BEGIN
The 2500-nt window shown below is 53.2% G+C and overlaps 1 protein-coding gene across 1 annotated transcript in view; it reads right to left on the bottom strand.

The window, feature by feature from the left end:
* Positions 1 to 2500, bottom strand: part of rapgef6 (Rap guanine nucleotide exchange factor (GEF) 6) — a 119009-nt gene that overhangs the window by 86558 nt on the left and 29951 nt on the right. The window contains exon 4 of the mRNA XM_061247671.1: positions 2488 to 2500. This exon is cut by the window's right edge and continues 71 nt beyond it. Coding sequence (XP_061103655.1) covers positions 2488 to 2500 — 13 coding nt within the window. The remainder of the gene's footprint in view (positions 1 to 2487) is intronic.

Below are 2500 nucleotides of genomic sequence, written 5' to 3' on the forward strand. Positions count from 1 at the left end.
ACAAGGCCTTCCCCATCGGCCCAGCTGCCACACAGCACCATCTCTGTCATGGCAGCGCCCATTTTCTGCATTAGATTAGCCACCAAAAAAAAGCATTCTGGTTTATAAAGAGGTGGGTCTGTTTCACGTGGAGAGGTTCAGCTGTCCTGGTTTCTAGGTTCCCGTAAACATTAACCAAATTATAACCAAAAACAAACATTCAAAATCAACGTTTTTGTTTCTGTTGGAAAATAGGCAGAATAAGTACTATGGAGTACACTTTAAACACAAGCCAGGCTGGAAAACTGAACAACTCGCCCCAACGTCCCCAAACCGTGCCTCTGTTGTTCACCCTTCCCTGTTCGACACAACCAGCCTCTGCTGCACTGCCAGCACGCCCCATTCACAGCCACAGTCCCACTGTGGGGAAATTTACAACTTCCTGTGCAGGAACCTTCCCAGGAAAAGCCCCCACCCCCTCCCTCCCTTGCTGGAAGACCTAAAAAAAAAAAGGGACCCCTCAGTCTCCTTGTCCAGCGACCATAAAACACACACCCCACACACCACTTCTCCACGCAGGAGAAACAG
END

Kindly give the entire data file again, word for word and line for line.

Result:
The 2500-nt window shown below is 53.2% G+C and overlaps 1 protein-coding gene across 1 annotated transcript in view; it reads right to left on the bottom strand.

The window, feature by feature from the left end:
* Positions 1 to 2500, bottom strand: part of rapgef6 (Rap guanine nucleotide exchange factor (GEF) 6) — a 119009-nt gene that overhangs the window by 86558 nt on the left and 29951 nt on the right. The window contains exon 4 of the mRNA XM_061247671.1: positions 2488 to 2500. This exon is cut by the window's right edge and continues 71 nt beyond it. Coding sequence (XP_061103655.1) covers positions 2488 to 2500 — 13 coding nt within the window. The remainder of the gene's footprint in view (positions 1 to 2487) is intronic.

Below are 2500 nucleotides of genomic sequence, written 5' to 3' on the forward strand. Positions count from 1 at the left end.
ACAAGGCCTTCCCCATCGGCCCAGCTGCCACACAGCACCATCTCTGTCATGGCAGCGCCCATTTTCTGCATTAGATTAGCCACCAAAAAAAAGCATTCTGGTTTATAAAGAGGTGGGTCTGTTTCACGTGGAGAGGTTCAGCTGTCCTGGTTTCTAGGTTCCCGTAAACATTAACCAAATTATAACCAAAAACAAACATTCAAAATCAACGTTTTTGTTTCTGTTGGAAAATAGGCAGAATAAGTACTATGGAGTACACTTTAAACACAAGCCAGGCTGGAAAACTGAACAACTCGCCCCAACGTCCCCAAACCGTGCCTCTGTTGTTCACCCTTCCCTGTTCGACACAACCAGCCTCTGCTGCACTGCCAGCACGCCCCATTCACAGCCACAGTCCCACTGTGGGGAAATTTACAACTTCCTGTGCAGGAACCTTCCCAGGAAAAGCCCCCACCCCCTCCCTCCCTTGCTGGAAGACCTAAAAAAAAAAAGGGACCCCTCAGTCTCCTTGTCCAGCGACCATAAAACACACACCCCACACACCACTTCTCCACGCAGGAGAAACAG